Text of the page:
Opinion

Marching orders

By Gerson Borrero |  

June 7, 2017 |  

New York City Mayor Bill de Blasio marching in the 2014 Puerto Rican Day Parade. (Diana Robinson/Office of the Mayor)

"I know a secret about you and you know a secret about me. We're principled," Lorraine Cortés-Vázquez said, gesticulating with her hands in my face.

This was the greeting I received last Saturday at the City Limits Diner in White Plains where I was enjoying a late almuerzo with my esposa and our hijo, catching up on a few family matters.

No hello. No “How are you doing?” The embattled chairperson of the National Puerto Rican Day Parade wasn’t wasting any niceties on me. “Principled? Lorraine? There must be a new definition for the word,” I thought, smiling.

I wasn’t about to engage in probing why we were having this face-to-face. I told Lorraine I would call her later.

“Oh, no. I’m not talking to you,” she said as she turned her back to me and walked a few steps to sit in the adjoining booth.

RELATED: Don't blame Oscar López Rivera

Her amigo that day, already sitting and smiling at the exchange, was Roberto Ramírez – the Ram half of the political consulting firm MirRam Group – who had arrived by himself about 15 minutes earlier. Ramírez, was sporting a tight black tee shirt with bold white letters that read in two lines where his six-pack once laid: "Esto se jodió" (this got screwed up). After the obligatory hello, I asked if I could take a photo of him. “Only if you don’t post it,” said the panzón former state assemblyman.

What the hell were these two up to? Here we were, seven days before the big event on June 11 – the National Puerto Rican Day Parade – and these two old foxes were trying to play like they had not a care in the world.

As much as I tried to concentrate on the conversation in our booth, my oido strained to pick up a word that would give me a clue.

Whatever the conversation was while I was present must have switched to Oscar López Rivera at some point. After all, the news cycle was still abuzz after the freed Puerto Rican patriot had announced two days earlier that he would march in the parade as a puertorriqueño and abuelo without the title “National Freedom Hero,” which Lorraine and the parade’s board of directors had bestowed him.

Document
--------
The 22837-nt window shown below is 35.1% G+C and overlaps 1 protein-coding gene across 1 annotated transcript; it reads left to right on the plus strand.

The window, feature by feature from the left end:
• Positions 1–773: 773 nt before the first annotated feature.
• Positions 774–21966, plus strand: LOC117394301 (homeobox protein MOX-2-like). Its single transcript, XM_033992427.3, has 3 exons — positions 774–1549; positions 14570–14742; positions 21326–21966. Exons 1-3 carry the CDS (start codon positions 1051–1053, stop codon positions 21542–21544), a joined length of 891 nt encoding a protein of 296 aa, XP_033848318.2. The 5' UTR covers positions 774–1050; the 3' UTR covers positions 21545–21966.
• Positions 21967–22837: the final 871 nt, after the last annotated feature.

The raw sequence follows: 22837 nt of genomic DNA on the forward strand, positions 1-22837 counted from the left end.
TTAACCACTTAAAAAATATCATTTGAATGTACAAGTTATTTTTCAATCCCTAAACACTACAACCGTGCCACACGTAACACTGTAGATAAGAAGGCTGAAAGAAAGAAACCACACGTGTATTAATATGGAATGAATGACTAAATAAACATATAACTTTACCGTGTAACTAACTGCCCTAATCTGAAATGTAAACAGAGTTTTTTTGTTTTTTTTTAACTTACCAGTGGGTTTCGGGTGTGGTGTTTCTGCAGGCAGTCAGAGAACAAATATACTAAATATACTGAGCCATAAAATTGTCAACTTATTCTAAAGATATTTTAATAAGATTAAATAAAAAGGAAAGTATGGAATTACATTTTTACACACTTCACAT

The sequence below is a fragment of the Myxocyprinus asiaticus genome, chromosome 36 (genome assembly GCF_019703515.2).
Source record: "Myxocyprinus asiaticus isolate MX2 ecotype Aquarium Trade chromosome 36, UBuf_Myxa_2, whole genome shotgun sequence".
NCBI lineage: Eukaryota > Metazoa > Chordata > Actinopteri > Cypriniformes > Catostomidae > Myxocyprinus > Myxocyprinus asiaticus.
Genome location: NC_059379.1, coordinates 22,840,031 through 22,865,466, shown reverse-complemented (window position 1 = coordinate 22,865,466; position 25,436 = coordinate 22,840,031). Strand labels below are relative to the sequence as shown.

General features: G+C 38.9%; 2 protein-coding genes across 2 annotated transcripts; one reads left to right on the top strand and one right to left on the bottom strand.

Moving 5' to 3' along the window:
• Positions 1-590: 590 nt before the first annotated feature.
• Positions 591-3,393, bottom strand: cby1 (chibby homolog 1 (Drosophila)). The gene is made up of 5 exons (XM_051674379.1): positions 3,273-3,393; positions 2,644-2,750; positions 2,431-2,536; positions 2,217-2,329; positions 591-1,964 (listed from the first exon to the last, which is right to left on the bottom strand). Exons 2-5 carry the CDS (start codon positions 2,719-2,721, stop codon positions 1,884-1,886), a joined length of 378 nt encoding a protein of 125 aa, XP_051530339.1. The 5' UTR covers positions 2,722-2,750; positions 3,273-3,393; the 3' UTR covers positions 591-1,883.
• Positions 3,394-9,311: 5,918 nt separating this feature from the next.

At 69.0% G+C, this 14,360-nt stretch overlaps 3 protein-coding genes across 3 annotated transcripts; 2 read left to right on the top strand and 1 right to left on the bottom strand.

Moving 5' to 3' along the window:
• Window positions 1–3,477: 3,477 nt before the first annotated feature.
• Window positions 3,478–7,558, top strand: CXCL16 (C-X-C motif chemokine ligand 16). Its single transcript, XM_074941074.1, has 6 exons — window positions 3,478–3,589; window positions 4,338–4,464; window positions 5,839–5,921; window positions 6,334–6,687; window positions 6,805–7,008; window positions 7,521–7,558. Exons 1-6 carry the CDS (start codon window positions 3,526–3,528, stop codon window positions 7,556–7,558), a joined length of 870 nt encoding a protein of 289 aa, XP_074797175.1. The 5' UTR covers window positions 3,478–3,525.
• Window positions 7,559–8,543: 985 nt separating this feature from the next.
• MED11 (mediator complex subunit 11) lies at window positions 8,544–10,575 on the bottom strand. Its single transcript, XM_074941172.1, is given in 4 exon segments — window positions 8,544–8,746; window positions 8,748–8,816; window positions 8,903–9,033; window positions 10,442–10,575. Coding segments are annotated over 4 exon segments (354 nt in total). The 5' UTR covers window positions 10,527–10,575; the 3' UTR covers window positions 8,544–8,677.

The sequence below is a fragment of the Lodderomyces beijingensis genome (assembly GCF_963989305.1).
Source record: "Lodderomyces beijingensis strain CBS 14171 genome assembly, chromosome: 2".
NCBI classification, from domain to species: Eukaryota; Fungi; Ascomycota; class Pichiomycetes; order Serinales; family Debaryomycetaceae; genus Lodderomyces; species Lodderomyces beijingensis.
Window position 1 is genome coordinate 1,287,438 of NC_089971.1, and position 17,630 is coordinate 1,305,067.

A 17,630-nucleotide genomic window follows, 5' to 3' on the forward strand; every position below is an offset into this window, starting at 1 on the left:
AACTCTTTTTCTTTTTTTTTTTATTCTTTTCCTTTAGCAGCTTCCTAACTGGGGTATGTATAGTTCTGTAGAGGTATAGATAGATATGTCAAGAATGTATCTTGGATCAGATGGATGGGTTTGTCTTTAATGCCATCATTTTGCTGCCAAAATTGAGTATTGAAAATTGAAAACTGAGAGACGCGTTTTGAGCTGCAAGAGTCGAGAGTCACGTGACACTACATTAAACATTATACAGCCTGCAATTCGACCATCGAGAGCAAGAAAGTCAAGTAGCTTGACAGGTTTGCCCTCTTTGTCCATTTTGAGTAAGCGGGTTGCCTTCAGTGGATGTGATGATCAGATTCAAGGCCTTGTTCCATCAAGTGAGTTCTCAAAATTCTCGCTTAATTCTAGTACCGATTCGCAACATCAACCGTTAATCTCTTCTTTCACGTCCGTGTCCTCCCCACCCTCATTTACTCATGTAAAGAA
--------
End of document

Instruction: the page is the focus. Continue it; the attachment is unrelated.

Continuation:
Were they discussing how Lorraine could spin her succumbing to Mayor Bill de Blasio’s ultimatum of getting rid of Oscar’s “hero” designation? Perhaps they wanted to counter the notion that she put her personal interests above the integrity of her fellow board members in order to please her boss, the mayor?

If they did work out a strategy for her unforgivable sellout, it didn't last long. The mayor on Monday disclosed that he had threatened to not march in the parade if López Rivera’s formal participation was still an issue, arrogantly assuming that his own presence, or that of any politician, has ever mattered at the annual celebration.

RELATED: Puerto Rican pride: A Q&A with Rep. Nydia Velázquez

Whatever the reason the two met, it’s clear that Lorraine was seeking the advice of her former boss. Let’s face it, Ramírez was a master political chess player during his tenure in the Assembly from 1990-2000, where Lorraine was his chief of staff in the ethically challenged Legislature. This was the same time that Ramírez chaired the Bronx Democratic County Organization, the Puerto Rican/Hispanic Task Force and the state Social Services Committee – of course, all while holding a day job of counsel to a law firm.

Like a pulpo, Ramírez was quite adept at juggling multiple responsibilities. In fact, I once told the Super Hombre that at some point he was going to do something illegal. I reasoned that no one could be loyal to so many competing interests – at some point you’re going to do something illegal and end up on the front page of El Diario and other tabloids. He was incensed at my remark.

Which brings me back to Lorraine considering herself “principled.” How can she view herself that way when it has become increasingly difficult for her to separate de Blasio’s interests with her moral obligation as chairperson of a 60-year-old Puerto Rican institution that she was supposed to rid of unscrupulous conduct? 

Lorraine fails to recognize that her conflict of interests is immoral. Her unprincipled actions have rendered her incapable of recognizing right from wrong. At least two board members have already resigned. There’s bochinche that others will follow suit.

Lorraine Cortés-Vázquez, the former New York secretary of state, has many qualities. A “principled” individual she is not.

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